But some social media pundits couldn’t help themselves. They made snarky comments about her, her father and various other personal issues. Speculation ranged from how he felt about her politics to whether the tax payer would pay for his funeral. It was almost like they thought she had arranged this personal tragedy for her own political gain.

Now I can’t help wondering – are these people like this in real life? Or, in real life, are they normal compassionate people who, despite differences of opinion, recognise that a personal tragedy is common to us all, a precondition of being human. People you and I would be happy to know.

There has been a lot of conversation in Australian media and social media about trolls – people who (usually anonymously) frequent social media sites for the purpose of vicious personal attacks. An anti-bullying ambassador, Charlotte Dawson, was hospitalised after vicious attacks on twitter (#diecharlotte) became too much for her.

Who are these people? Why do think they have a right to attack others?

At the same time, US news reported on a 16 year old who called for the assassination of her president, Barack Obama, via twitter. Where does this hatred come from? Why do people think this semi-anonymous (although in the case of the above 16 year old, her twitter handle was in her own name) forum is OK for vitriolic hatred, calls for violence and personal attacks, the sort of behaviour that most of us would not engage in, in real life?

There is a psychological concept called cognitive dissonance. Most of us like not to feel hypocritical. We like to feel we are logical, our thoughts, taken individually or en masse, make sense. We don’t want to seem to contradict ourselves.

So maybe these people have thought themselves into a corner, whereby their unrelenting hatred and attacks in a political context cannot be stopped, even for personal tragedy or common decency. They have objectified the focus of their obsession and no longer see them as sharing the common human experience that unites us. They cannot back down or rethink their position, no matter what.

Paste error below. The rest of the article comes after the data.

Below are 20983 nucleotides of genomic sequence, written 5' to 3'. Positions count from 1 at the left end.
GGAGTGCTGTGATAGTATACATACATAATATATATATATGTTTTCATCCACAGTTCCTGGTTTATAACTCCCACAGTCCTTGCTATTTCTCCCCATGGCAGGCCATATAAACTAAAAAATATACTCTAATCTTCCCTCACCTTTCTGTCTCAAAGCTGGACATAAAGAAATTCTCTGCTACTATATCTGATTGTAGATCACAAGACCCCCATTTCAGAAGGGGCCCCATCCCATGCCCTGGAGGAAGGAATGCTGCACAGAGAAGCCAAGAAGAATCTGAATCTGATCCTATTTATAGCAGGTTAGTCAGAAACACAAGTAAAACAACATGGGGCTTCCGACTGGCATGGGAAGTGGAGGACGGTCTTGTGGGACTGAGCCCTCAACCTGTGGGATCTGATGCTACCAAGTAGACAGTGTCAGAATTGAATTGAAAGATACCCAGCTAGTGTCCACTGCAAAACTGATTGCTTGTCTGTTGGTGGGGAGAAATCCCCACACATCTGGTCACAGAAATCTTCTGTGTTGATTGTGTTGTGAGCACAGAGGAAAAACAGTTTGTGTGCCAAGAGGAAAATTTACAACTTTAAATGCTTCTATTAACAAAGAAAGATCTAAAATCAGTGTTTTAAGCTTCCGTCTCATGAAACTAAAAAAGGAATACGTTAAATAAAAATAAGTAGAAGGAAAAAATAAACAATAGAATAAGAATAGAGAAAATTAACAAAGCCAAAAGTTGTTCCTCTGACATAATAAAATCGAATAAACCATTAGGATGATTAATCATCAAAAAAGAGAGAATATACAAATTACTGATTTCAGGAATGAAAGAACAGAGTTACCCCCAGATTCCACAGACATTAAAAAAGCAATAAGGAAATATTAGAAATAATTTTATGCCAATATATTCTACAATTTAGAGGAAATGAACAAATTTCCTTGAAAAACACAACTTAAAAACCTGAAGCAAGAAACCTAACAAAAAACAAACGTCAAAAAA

This is not logic. This is irrational. This is hatred.

There is a level of intellectual sophistication involved in being able to deal with, to hold, two cognitively dissonant thoughts at the same time. Say, hatred for someone’s politics and compassion for them as a person not feeling compatible in one psyche. This sort of sophistication and maturity might not be expected from a 16year old (although her parents should cut off her social media accounts until she understands the concepts of treason and inciting violence as criminal offences) but it would seem the majority of trolls are not under-age.

But just like the metaphorical “paint yourself into a corner”, some people think themselves into small confined positions, from whence they are unable to be flexible and respond to changing conditions. But wouldn’t you rather react and change according to changing conditions (evolution having shown us the options are adaptor die) than make ourself into a public fool and be publicly castigated for your rigidly inflexible position? Let alone possibly do actual harm to another, as occurred with Charlotte Dawson.